Soyo PW-9800, NOT A PW9801!


PCB Pictures
What am I doing "to" a Soyo Pw-9800? It's a long story!
I found two units on sale, or shoudl I say on their way to the garbage can, and I was nuts enough to actually buy them. It's been fun, but it's been hell!
The first one was in decent shape electronically, but the body was really beat up. The other one was worse, but the plastic was in decent shape. Moral of the story, let's make one out of two.
Drama number one. There is no floppy and no CDrom that can be attached easily. At least, I don't have either. Although there are 2 USB ports in the back, there is no way to attach a USB floppy and boot from it. The Bios just won't do it. Windows will, but not the Bios.
The only way I had to get the machine started was to take the HDD out and partition it and format it elsewhere. I got a 2.5" to 3.5" ide connector adapter (about 5$ at Fry's), and hooked the HDD up as Secondary Master (since it is also hell to set a 2.5" HDD to slave) on my desktop. I Partition the 2.5Gb HDD in 3 parts, formatted, and put a copy of the installation directory of win98se onto partition 3. Got partition 1 loaded with the basic boot files and put the HDD back into the SOYO.
After all of this, it started working just fine, I struggled to find all the drivers but it worked. The main board is a Cyrix P180 with a CX5520 chipset and a TI PCI chip. It hosts 2 banks of notebook style dimms, and I loaded it with 64Mb altogether. All the drivers I got from here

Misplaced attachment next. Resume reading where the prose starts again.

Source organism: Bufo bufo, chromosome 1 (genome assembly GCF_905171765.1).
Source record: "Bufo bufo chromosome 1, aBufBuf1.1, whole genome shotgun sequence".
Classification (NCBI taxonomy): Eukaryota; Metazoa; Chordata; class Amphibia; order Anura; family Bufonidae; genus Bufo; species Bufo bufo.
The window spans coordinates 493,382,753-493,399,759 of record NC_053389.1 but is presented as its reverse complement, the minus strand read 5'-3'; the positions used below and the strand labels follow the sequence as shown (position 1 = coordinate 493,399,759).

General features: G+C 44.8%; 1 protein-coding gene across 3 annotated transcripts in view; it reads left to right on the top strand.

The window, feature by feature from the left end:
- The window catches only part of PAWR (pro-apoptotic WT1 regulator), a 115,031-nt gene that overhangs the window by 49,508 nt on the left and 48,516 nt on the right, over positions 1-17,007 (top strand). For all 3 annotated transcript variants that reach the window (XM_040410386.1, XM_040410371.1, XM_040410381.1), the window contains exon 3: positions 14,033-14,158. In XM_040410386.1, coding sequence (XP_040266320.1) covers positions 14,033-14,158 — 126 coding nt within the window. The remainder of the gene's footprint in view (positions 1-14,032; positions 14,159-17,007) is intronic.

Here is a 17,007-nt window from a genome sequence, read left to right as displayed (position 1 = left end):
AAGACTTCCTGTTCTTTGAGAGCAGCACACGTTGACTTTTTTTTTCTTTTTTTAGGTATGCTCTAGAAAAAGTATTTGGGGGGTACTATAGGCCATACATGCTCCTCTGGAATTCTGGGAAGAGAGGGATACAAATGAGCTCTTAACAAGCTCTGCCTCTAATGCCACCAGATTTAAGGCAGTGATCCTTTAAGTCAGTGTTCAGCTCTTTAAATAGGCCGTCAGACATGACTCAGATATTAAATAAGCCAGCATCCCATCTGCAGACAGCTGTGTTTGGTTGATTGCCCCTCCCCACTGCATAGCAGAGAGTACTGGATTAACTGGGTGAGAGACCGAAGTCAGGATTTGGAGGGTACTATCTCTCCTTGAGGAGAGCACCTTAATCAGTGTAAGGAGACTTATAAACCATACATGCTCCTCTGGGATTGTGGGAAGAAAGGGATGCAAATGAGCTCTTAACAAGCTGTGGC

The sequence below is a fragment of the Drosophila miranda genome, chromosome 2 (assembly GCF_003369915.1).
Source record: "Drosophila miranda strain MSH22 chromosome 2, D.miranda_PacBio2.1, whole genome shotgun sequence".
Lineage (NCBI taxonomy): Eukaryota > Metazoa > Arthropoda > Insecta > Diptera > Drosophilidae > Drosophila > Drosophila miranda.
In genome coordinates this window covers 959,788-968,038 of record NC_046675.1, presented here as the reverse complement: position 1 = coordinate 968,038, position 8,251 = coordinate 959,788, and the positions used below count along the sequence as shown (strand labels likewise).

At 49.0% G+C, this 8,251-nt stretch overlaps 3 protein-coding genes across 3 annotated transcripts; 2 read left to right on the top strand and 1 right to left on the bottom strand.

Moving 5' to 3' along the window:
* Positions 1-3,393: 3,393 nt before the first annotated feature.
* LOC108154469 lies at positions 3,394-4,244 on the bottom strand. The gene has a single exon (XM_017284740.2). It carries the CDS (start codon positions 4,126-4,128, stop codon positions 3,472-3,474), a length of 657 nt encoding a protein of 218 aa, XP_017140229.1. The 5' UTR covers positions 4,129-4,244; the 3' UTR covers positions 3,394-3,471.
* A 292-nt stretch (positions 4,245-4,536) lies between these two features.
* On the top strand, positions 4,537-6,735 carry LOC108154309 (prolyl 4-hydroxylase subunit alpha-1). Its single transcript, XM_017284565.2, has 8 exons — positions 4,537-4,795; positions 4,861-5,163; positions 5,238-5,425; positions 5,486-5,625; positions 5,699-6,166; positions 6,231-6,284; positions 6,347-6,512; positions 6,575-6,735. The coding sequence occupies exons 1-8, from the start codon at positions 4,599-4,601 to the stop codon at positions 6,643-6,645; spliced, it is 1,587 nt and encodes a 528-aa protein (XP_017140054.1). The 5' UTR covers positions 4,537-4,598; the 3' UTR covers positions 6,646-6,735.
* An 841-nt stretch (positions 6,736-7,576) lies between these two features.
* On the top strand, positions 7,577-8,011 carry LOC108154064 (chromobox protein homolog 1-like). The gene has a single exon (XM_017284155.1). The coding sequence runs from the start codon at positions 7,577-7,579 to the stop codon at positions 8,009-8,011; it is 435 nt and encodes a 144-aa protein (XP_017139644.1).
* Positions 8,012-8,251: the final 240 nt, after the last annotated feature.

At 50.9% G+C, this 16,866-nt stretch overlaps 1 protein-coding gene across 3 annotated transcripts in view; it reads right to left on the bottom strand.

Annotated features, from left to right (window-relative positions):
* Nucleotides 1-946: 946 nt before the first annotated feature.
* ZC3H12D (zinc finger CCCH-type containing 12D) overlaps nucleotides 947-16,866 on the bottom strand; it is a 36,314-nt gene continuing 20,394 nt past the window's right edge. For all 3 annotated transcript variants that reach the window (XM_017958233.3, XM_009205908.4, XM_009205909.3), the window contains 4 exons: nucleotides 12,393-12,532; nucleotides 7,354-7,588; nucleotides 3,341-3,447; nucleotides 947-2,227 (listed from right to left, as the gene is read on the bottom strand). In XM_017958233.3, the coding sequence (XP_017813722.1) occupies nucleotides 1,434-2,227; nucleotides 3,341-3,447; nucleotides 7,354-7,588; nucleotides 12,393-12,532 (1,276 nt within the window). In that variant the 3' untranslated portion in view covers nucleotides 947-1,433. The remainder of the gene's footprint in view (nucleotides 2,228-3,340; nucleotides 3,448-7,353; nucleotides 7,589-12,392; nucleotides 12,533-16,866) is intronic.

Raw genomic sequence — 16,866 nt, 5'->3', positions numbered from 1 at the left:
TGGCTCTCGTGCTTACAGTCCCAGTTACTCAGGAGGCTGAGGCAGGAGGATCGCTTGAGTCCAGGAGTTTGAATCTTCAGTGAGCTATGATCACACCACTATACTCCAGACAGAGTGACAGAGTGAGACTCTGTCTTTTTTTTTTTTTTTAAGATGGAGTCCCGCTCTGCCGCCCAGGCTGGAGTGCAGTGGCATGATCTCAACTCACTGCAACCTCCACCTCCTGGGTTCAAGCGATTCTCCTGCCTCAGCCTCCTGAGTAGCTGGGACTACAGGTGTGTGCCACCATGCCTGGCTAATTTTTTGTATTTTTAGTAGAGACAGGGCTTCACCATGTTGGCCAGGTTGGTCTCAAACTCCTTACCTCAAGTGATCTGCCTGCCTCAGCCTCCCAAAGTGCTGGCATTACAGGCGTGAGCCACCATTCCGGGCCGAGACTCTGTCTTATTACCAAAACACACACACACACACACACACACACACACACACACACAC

If they disappear from that site, I have copies, at least for win98.
Trouble started when I decided to try the Bios upgrade (11.bin) to see if they had implemented booting from a USB floppy.
You see, not having any manual or even the faintest idea of what this was, after seeing a picture on the internet, I originally assumed this was a PW9801 because that was the only model that I found that resembled what I had. Only later, when I had to open it for good, I could read a tiny little ID on the PCB that mentioned being a PW9800. Now I know that the bios version was actually: 9800.14d 1998-11-9
Tragedy struck right there. DO NOT FLASH THE 11.bin bios to a PW9800. It will lock your machine FOREVER and there's no way to get it back. Luckily (or not), I still had the other mother board.
Taking all out and puttting it all back merging pieces, I finally got one unit that seemed to work. SEEMED is the right word.
But even after a clean installation of win98se and drivers, the computer was very, very, very unstable. It rejected the video drivers very easily, and I mean, it literally decided to go back to its previous basic drivers every time, (both the Neomagic and the GxMedia),then it would reboot into Safe mode, to eventually restart and then lock up in standard mode. I must have rebooted at least 100 times, every possible way, trying every possible variable. So I did what any INSANE person would do. I thought that perhaps Windows ME would have all the updated drivers already built in and the computer would start working. HA HA HA. What an Idiot with a capital I I was! Thinking that a later version of Windows would SOLVE any problem. In spite of the fact that I believed there might be something wrong with the main board itself, the upgrade to Millenium only made things worse. Back to win98se. I swear, I would go back to win95 if it wasn't for the 2 USB ports in the back...